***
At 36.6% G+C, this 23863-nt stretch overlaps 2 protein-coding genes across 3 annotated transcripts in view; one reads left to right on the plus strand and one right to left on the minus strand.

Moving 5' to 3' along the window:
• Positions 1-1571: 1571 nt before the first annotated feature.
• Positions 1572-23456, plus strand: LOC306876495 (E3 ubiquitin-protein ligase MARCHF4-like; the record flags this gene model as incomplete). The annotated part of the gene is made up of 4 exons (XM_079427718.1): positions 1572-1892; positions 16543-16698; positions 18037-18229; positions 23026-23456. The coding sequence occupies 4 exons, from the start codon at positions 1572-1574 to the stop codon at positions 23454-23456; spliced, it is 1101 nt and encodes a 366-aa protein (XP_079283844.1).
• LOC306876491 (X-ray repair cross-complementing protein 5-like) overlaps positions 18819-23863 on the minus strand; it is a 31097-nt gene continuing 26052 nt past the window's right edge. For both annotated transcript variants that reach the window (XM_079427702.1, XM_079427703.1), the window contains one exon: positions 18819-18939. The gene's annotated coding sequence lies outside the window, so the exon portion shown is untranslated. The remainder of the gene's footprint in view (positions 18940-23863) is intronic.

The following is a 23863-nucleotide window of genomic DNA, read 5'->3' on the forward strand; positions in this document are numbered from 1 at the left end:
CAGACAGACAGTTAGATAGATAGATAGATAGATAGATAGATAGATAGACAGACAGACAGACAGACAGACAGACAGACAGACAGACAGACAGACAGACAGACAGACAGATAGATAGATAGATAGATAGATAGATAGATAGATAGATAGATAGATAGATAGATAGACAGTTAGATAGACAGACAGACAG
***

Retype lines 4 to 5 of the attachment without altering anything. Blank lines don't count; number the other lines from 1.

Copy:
• Positions 1572-23456, plus strand: LOC306876495 (E3 ubiquitin-protein ligase MARCHF4-like; the record flags this gene model as incomplete). The annotated part of the gene is made up of 4 exons (XM_079427718.1): positions 1572-1892; positions 16543-16698; positions 18037-18229; positions 23026-23456. The coding sequence occupies 4 exons, from the start codon at positions 1572-1574 to the stop codon at positions 23454-23456; spliced, it is 1101 nt and encodes a 366-aa protein (XP_079283844.1).
• LOC306876491 (X-ray repair cross-complementing protein 5-like) overlaps positions 18819-23863 on the minus strand; it is a 31097-nt gene continuing 26052 nt past the window's right edge. For both annotated transcript variants that reach the window (XM_079427702.1, XM_079427703.1), the window contains one exon: positions 18819-18939. The gene's annotated coding sequence lies outside the window, so the exon portion shown is untranslated. The remainder of the gene's footprint in view (positions 18940-23863) is intronic.